Five thoughts off U.S. Swimming Championships
IRVINE, Calif. -- Five thoughts off the U.S. Swimming Championships, the biggest domestic meet between now and the 2020 Olympic Trials, which decided the 2018 Pan Pacific Championships team and began deciding the 2019 World Championships team ...
1. Michael Andrew was the male swimmer of the meet
Andrew, who made national news turning professional at age 14 in 2013, won his first senior national titles (four of them) and made his first senior major international meet team (two of them). He became the first man to win four finals at a nationals since Michael Phelps at the 2008 Olympic Trials and capped the meet by beating seven-time 2017 World champion Caeleb Dressel in the 50m freestyle.
“It’s been a long road,” Andrew said after his first victory. “We went through a lot of interesting feedback from the swimming world.”
Andrew was referencing his unorthodox training setup. His typical session is 2,500 to 3,000 meters, about one-third the amount of typical elite swimmers. It’s called race-paced training, “coding our brain ... creating those neuropatterns,” Andrew said. He has no training partners and is taught by his father, a former college swimmer and Navy diver in South Africa who is not on the U.S. coaching staff for Pan Pacs.
Two of Andrew’s wins came in non-Olympic events (50m breaststroke, 50m butterfly), but he went from boy to man this week, at least domestically.
2. Kathleen Baker was the female swimmer of the meet
Andrew was a big surprise. Baker, a mild one. She earned 100m backstroke silver in Rio. In 2017, she bagged world silver and bronze backstroke medals. This past week, Baker became best in the world this year in the 200m individual medley (with a 3.26-second personal best) and the fastest in history in the 100m back.
If Ledecky is the most dominant swimmer in the world, Baker may be the best all-arounder (until we see something from Katinka Hosszu this year). The backstrokes at Pan Pacs are now marquee events, with Baker taking on now-former world-record holder Kylie Masse of Canada.
3. Katie Ledecky is right on track
None of Ledecky’s fastest swims this season came in Irvine, but the focus is to peak in two weeks in Tokyo anyway. Plus Ledecky didn’t need to be in top form this week. All she needed was to finish in the top three in one event, and she could swim anything she wanted at Pan Pacs.
Of course, Ledecky comfortably won the 200m free (by 1.22 seconds), the 400m free (by 3.12 seconds) and the 800m free (by 10.81 seconds) before scratching the 1500m (as she did at nationals four years ago). The new professional already proved in the spring that she’s on form, breaking her first world record since Rio and setting the fastest times in the world this year in her four events.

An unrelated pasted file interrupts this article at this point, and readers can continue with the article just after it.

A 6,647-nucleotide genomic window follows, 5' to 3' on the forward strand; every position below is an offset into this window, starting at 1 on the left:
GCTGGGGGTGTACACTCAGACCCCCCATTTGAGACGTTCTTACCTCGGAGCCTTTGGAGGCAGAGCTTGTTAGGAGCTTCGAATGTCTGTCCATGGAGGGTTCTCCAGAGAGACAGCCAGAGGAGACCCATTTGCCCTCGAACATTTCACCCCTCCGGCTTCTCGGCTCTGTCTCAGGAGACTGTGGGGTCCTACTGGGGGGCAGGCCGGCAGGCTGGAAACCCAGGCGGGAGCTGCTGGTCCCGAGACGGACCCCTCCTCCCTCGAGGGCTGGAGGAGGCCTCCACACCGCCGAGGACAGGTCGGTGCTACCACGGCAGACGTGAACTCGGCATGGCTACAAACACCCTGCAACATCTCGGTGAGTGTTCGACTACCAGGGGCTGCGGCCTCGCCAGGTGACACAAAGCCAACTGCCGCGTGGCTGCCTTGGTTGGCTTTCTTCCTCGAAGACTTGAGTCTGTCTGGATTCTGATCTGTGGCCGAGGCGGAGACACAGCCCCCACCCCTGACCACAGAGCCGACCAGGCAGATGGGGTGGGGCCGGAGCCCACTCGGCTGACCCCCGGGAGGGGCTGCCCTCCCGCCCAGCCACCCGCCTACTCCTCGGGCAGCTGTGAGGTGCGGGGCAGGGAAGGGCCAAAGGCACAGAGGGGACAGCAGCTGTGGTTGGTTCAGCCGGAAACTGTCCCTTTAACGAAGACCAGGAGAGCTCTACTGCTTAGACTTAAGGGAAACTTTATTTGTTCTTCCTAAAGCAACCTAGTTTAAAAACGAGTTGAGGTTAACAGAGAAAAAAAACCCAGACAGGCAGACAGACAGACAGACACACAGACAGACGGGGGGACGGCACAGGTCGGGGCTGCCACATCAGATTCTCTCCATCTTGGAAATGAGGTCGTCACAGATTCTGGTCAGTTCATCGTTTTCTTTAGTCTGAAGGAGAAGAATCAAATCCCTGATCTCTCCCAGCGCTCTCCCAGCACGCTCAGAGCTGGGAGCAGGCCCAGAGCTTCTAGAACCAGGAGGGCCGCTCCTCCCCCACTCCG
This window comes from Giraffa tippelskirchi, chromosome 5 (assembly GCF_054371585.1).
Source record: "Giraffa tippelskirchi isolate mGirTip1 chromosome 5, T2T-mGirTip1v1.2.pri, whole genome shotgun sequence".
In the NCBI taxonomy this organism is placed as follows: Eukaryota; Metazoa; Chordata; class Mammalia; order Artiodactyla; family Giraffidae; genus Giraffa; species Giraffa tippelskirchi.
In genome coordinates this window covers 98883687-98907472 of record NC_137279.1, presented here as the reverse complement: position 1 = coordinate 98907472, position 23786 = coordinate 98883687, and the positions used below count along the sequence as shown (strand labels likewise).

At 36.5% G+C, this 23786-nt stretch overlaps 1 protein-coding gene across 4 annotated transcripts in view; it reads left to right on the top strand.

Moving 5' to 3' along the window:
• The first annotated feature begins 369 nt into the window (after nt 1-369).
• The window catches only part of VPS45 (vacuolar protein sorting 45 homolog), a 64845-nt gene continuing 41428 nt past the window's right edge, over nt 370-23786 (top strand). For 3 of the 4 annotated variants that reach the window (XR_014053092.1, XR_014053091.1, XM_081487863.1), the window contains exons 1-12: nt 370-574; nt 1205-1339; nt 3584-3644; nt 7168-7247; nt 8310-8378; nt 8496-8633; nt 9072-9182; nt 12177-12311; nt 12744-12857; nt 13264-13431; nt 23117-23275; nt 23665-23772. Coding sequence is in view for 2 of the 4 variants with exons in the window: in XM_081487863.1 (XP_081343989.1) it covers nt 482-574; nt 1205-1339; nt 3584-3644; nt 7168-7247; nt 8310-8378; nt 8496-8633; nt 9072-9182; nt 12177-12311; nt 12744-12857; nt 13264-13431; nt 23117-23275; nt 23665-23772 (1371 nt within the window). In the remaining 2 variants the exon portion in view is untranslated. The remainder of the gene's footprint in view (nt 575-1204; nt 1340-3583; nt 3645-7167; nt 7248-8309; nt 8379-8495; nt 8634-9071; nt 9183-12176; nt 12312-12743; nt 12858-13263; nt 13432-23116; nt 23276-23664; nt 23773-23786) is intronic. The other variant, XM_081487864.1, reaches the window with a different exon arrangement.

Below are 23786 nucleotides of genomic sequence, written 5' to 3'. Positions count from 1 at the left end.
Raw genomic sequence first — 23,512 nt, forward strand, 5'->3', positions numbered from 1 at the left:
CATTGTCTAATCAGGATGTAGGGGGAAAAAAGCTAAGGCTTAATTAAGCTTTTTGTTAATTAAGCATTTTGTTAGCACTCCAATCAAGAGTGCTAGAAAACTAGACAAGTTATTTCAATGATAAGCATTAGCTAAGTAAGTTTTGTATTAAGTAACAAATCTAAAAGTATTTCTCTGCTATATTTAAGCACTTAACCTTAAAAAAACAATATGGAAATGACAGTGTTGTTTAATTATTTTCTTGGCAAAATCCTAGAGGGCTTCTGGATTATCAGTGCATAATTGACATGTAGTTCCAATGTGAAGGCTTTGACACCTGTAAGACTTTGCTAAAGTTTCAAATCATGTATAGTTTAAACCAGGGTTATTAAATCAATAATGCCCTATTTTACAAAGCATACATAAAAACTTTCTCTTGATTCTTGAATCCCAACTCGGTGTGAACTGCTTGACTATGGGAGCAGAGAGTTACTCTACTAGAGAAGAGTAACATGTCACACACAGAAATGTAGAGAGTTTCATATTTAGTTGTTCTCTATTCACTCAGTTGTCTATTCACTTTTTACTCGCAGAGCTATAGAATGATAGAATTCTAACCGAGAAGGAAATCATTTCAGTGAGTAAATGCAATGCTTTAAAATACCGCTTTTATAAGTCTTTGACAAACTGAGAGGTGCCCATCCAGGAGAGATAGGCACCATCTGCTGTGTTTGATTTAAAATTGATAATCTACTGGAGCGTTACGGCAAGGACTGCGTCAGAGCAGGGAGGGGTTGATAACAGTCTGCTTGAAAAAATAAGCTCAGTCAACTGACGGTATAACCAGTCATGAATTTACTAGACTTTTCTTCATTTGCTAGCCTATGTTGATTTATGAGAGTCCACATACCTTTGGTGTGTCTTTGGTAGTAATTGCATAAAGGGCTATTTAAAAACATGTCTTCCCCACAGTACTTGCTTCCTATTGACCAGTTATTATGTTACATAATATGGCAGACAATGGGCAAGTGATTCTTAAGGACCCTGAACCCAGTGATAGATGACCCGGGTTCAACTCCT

If Ledecky has a questionable event, it’s the 200m, but her two closest rivals in recent years are both Europeans and thus will not be in Tokyo. Keep an eye on Canadian Taylor Ruck, though.
4. Mixed fortunes for Caeleb Dressel, Chase Kalisz
A concerning week for the seven-time 2017 World champ Dressel. Dominant in the 100m butterfly, but beaten in the 50m free and sixth in the 100m free. Again, there was no need to peak for this meet, and coach Gregg Troy shouldered some of the burden saying he may have overtrained Dressel following NCAA Championships in the spring. Give him a pass, but he can’t afford another horrible (his description) 100m free in Tokyo.
Kalisz, who swept the individual medleys at 2017 Worlds, posted the fastest times in the world this year in both the 200m and 400m IMs. Japanese media on hand, including four-time Olympic breaststroke champion Kosuke Kitajima, can relay that back home to Kalisz’s biggest rivals, Kosuke Hagino and Daiya Seto. Kalisz is already planning to host Seto in Athens, Ga., this fall for a University of Georgia football game.
5. Early look at Pan Pacs
The showdowns in Tokyo will come in the women’s backstrokes (Baker-Masse-Ruck), men’s individual medleys (Kalisz-Hagino-Seto) and, maybe most interesting, among the U.S. swimmers battling each other for two world championships spots per individual Olympic event.
Those world champs spots go to the swimmers with the best times between nationals A finals and Pan Pacs A and B finals.
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